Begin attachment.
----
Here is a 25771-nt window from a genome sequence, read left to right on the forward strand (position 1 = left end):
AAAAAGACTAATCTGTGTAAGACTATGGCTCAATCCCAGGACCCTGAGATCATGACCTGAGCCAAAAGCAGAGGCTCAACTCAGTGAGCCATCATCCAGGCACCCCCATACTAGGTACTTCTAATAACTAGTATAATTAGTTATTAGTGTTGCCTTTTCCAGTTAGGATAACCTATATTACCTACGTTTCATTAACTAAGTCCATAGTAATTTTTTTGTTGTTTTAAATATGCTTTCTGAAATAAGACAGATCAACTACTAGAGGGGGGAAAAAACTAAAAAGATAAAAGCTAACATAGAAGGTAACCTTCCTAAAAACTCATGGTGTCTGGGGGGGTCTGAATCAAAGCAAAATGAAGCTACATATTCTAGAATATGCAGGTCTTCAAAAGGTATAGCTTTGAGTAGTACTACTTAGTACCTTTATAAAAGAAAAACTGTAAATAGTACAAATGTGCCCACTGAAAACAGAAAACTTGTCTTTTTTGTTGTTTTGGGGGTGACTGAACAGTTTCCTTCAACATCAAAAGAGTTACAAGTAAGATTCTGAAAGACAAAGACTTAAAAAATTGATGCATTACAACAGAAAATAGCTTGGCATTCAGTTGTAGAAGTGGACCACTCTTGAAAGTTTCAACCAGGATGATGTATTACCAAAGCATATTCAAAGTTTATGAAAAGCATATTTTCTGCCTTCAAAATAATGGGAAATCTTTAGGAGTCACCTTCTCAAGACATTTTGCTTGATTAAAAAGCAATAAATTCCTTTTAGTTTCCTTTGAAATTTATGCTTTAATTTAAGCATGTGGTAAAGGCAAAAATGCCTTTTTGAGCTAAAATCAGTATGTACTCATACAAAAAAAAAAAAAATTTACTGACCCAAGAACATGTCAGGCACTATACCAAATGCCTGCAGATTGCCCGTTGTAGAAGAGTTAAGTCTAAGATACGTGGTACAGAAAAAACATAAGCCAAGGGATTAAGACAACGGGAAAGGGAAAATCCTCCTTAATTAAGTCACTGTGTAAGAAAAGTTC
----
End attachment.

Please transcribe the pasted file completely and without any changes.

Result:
Here is a 25771-nt window from a genome sequence, read left to right on the forward strand (position 1 = left end):
AAAAAGACTAATCTGTGTAAGACTATGGCTCAATCCCAGGACCCTGAGATCATGACCTGAGCCAAAAGCAGAGGCTCAACTCAGTGAGCCATCATCCAGGCACCCCCATACTAGGTACTTCTAATAACTAGTATAATTAGTTATTAGTGTTGCCTTTTCCAGTTAGGATAACCTATATTACCTACGTTTCATTAACTAAGTCCATAGTAATTTTTTTGTTGTTTTAAATATGCTTTCTGAAATAAGACAGATCAACTACTAGAGGGGGGAAAAAACTAAAAAGATAAAAGCTAACATAGAAGGTAACCTTCCTAAAAACTCATGGTGTCTGGGGGGGTCTGAATCAAAGCAAAATGAAGCTACATATTCTAGAATATGCAGGTCTTCAAAAGGTATAGCTTTGAGTAGTACTACTTAGTACCTTTATAAAAGAAAAACTGTAAATAGTACAAATGTGCCCACTGAAAACAGAAAACTTGTCTTTTTTGTTGTTTTGGGGGTGACTGAACAGTTTCCTTCAACATCAAAAGAGTTACAAGTAAGATTCTGAAAGACAAAGACTTAAAAAATTGATGCATTACAACAGAAAATAGCTTGGCATTCAGTTGTAGAAGTGGACCACTCTTGAAAGTTTCAACCAGGATGATGTATTACCAAAGCATATTCAAAGTTTATGAAAAGCATATTTTCTGCCTTCAAAATAATGGGAAATCTTTAGGAGTCACCTTCTCAAGACATTTTGCTTGATTAAAAAGCAATAAATTCCTTTTAGTTTCCTTTGAAATTTATGCTTTAATTTAAGCATGTGGTAAAGGCAAAAATGCCTTTTTGAGCTAAAATCAGTATGTACTCATACAAAAAAAAAAAAAATTTACTGACCCAAGAACATGTCAGGCACTATACCAAATGCCTGCAGATTGCCCGTTGTAGAAGAGTTAAGTCTAAGATACGTGGTACAGAAAAAACATAAGCCAAGGGATTAAGACAACGGGAAAGGGAAAATCCTCCTTAATTAAGTCACTGTGTAAGAAAAGTTC